On the wider point, I actually think the practice of “eliminate the entire bureaucracy and start a new bureaucracy with the same function, but completely new hires” should be more widespread. Though probably you would want to allow functionaries below a certain level of seniority (both in rank and experience) to be able to apply for jobs in the new bureaucracy. This will deal with the problem that bad government agencies can’t just go bankrupt and fold up operations, unlike in the private sector, though private sector bailouts has made this less true for the private sector as well.

  2. At the beginning of the lockdown, I looked into just going someplace, but came to the conclusion that with everything closed, I would just be paying to spend all the time in a hotel room, probably in an empty hotel.

  3. “Also fire anyone in city politics with any supervisory responsibility for the police, right up to and including the mayor.”

    That’s a great plan but with some implementation issues.

    1. Mayor is an elected position. Is there a mechanism in place to recall the mayor ?

    2. Why would be state police any “better” than the city police ?

    3. Where do you propose to go and recruit the new force from given the universal hatred for those who dare to do any policing today ? Perhaps, police should be recruited only from town/village/city locals that know their neighbors personally and would refrain from using excessive force so freely, therefore? Weston would an interesting place to recruit in as well as the three surrounding communities.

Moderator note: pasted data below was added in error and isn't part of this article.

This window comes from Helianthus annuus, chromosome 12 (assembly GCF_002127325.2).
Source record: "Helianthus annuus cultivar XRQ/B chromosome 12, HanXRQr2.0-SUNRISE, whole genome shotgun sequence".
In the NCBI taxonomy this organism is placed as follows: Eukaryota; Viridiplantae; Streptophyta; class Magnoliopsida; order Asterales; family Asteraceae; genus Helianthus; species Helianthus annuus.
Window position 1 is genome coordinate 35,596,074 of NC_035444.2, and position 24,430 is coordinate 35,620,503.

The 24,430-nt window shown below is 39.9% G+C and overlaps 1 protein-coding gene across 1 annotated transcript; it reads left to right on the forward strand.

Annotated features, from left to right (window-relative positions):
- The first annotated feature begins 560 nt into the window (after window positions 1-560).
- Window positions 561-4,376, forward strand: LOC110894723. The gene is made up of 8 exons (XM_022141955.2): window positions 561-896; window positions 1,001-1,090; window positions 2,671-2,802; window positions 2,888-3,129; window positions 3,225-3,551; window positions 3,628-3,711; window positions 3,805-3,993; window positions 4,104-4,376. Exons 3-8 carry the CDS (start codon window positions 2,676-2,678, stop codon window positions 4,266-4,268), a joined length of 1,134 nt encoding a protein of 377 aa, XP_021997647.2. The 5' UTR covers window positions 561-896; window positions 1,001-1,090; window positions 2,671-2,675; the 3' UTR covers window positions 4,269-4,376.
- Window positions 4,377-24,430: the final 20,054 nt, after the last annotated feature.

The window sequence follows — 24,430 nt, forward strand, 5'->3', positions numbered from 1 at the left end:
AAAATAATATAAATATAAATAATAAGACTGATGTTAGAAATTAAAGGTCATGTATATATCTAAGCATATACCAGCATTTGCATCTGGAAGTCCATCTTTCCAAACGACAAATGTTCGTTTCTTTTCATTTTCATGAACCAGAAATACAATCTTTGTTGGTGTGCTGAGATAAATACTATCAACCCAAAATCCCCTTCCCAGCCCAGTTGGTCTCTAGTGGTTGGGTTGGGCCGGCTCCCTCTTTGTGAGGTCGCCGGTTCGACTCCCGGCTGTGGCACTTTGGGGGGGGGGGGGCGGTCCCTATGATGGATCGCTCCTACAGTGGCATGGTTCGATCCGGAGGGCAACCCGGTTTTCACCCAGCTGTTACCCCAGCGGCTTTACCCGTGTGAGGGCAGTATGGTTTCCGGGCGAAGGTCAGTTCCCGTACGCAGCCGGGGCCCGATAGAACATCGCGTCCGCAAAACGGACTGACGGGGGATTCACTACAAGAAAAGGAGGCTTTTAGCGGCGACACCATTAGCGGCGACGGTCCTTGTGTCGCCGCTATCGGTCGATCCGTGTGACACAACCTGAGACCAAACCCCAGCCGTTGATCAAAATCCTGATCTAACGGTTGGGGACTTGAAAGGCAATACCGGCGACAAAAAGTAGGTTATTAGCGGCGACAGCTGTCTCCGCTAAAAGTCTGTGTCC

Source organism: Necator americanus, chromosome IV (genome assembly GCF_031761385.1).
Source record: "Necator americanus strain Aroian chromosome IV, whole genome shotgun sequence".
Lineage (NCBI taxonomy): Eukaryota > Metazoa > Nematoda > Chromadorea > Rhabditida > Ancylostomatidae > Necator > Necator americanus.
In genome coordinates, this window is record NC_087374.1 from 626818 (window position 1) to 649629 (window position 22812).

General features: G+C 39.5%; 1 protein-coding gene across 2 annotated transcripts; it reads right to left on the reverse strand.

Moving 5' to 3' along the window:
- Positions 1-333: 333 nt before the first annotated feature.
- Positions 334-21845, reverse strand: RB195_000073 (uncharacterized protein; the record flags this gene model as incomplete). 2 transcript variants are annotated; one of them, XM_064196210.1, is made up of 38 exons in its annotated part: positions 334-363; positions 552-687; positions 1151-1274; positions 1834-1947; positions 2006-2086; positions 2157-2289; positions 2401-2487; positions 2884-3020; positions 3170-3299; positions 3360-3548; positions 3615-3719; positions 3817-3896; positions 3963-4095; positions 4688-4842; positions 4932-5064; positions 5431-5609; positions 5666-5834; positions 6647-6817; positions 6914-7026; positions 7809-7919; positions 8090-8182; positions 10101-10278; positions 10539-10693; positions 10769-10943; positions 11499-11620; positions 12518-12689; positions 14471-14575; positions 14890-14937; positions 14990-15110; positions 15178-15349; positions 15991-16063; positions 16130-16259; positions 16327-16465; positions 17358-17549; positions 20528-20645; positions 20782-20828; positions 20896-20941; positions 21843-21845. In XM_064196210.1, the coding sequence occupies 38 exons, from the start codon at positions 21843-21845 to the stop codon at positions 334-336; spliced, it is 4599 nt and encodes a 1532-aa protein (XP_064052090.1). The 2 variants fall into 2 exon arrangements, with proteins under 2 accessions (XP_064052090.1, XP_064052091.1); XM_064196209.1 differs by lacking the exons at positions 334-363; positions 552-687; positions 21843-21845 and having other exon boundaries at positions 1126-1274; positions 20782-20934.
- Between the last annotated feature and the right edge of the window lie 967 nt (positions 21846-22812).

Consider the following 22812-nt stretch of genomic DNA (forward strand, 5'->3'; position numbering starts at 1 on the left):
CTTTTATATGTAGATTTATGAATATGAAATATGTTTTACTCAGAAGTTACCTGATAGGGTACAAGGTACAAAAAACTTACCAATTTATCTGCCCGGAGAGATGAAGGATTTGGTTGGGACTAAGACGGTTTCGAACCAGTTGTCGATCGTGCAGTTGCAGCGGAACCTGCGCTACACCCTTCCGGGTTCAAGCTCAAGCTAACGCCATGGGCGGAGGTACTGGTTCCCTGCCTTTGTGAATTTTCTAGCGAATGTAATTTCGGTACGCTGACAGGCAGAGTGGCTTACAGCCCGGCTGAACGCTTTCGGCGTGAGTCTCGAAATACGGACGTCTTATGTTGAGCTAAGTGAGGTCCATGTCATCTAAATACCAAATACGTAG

4. There does not seem to be any real accountability for our politicians. NYC has the worst corona virus numbers in the US and ranks near the top in the world. About 60% of the deaths in NYC were in nursing homes and were directly caused by the Andrew Cuomo’s directive that they had to accept elderly patients released from the hospitals. The City is boarded up and in ruins because the police failed to stop the rioters — perhaps because they were concerned that the feckless politicians would not support them. The NY Attorney General, one Latetia James, next in line for the spoils of Albany once King Cuomo abdicates, has announced an inquiry into police brutality in connection with the rioting. The schools have been closed since mid-March and are yet to go on line — apparently the teachers’ union is concerned that on-line learning might affect their employment opportunities. Young people are in the streets marching and rioting because what else is there to do with the City in lock down for reasons that have never been clearly explained. The list goes on.

    • As I wrote earlier, with the NYC populace Cuomo has 75% approval rate(90% amongst democrats). So, even if an accountability mechanism was in place, he would not suffer any consequences. Your solution ?

      Perhaps, the NYC dwellers deserve what they are getting ?

  5. When public unions were getting started there were smart people that warned us against them. That ship has sailed. It will take the folding of the American Empire to reset.

  6. The NPR piece (or the reported underlying research) may have changed my opinion on the police unions a little. Question for me: Is it the fact that police is unionized or is unionization playing into other issues? Fact quoted in the piece is that the US has more citizens killed by police than comparable Western countries. European police are unionized as well. Is unionization another thing we are bad at (e.g. like infrastructure)?